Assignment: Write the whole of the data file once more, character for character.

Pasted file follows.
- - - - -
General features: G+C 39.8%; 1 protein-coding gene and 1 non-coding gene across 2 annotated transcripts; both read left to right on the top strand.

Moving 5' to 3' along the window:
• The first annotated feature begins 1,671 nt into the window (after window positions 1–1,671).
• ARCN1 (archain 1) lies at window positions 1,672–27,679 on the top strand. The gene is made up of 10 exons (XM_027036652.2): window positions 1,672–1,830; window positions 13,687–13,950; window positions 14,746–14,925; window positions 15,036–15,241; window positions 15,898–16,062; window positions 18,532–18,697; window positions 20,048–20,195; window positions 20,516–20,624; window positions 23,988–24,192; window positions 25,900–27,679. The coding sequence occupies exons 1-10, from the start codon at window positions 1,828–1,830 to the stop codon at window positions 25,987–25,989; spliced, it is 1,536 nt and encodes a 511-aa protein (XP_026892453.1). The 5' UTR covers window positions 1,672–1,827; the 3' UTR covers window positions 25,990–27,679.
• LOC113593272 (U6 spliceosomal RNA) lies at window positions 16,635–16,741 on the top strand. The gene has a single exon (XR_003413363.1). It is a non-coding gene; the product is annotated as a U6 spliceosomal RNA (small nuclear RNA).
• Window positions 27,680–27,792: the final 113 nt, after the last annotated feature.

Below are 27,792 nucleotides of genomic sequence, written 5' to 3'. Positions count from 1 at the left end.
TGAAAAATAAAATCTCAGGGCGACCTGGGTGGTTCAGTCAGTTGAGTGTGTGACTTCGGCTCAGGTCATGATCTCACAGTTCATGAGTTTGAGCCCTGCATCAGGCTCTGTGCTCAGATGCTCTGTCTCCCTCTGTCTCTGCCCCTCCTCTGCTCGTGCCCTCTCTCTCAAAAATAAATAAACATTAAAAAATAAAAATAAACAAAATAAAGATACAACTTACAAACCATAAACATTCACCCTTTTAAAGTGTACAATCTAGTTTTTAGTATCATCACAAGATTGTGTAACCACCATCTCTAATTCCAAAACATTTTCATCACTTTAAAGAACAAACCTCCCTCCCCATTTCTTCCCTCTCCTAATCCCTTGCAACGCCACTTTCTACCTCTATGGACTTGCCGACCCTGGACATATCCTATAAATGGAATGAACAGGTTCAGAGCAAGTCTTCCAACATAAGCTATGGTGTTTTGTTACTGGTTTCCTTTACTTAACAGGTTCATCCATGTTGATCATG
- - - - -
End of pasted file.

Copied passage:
General features: G+C 39.8%; 1 protein-coding gene and 1 non-coding gene across 2 annotated transcripts; both read left to right on the top strand.

Moving 5' to 3' along the window:
• The first annotated feature begins 1,671 nt into the window (after window positions 1–1,671).
• ARCN1 (archain 1) lies at window positions 1,672–27,679 on the top strand. The gene is made up of 10 exons (XM_027036652.2): window positions 1,672–1,830; window positions 13,687–13,950; window positions 14,746–14,925; window positions 15,036–15,241; window positions 15,898–16,062; window positions 18,532–18,697; window positions 20,048–20,195; window positions 20,516–20,624; window positions 23,988–24,192; window positions 25,900–27,679. The coding sequence occupies exons 1-10, from the start codon at window positions 1,828–1,830 to the stop codon at window positions 25,987–25,989; spliced, it is 1,536 nt and encodes a 511-aa protein (XP_026892453.1). The 5' UTR covers window positions 1,672–1,827; the 3' UTR covers window positions 25,990–27,679.
• LOC113593272 (U6 spliceosomal RNA) lies at window positions 16,635–16,741 on the top strand. The gene has a single exon (XR_003413363.1). It is a non-coding gene; the product is annotated as a U6 spliceosomal RNA (small nuclear RNA).
• Window positions 27,680–27,792: the final 113 nt, after the last annotated feature.

Below are 27,792 nucleotides of genomic sequence, written 5' to 3'. Positions count from 1 at the left end.
TGAAAAATAAAATCTCAGGGCGACCTGGGTGGTTCAGTCAGTTGAGTGTGTGACTTCGGCTCAGGTCATGATCTCACAGTTCATGAGTTTGAGCCCTGCATCAGGCTCTGTGCTCAGATGCTCTGTCTCCCTCTGTCTCTGCCCCTCCTCTGCTCGTGCCCTCTCTCTCAAAAATAAATAAACATTAAAAAATAAAAATAAACAAAATAAAGATACAACTTACAAACCATAAACATTCACCCTTTTAAAGTGTACAATCTAGTTTTTAGTATCATCACAAGATTGTGTAACCACCATCTCTAATTCCAAAACATTTTCATCACTTTAAAGAACAAACCTCCCTCCCCATTTCTTCCCTCTCCTAATCCCTTGCAACGCCACTTTCTACCTCTATGGACTTGCCGACCCTGGACATATCCTATAAATGGAATGAACAGGTTCAGAGCAAGTCTTCCAACATAAGCTATGGTGTTTTGTTACTGGTTTCCTTTACTTAACAGGTTCATCCATGTTGATCATG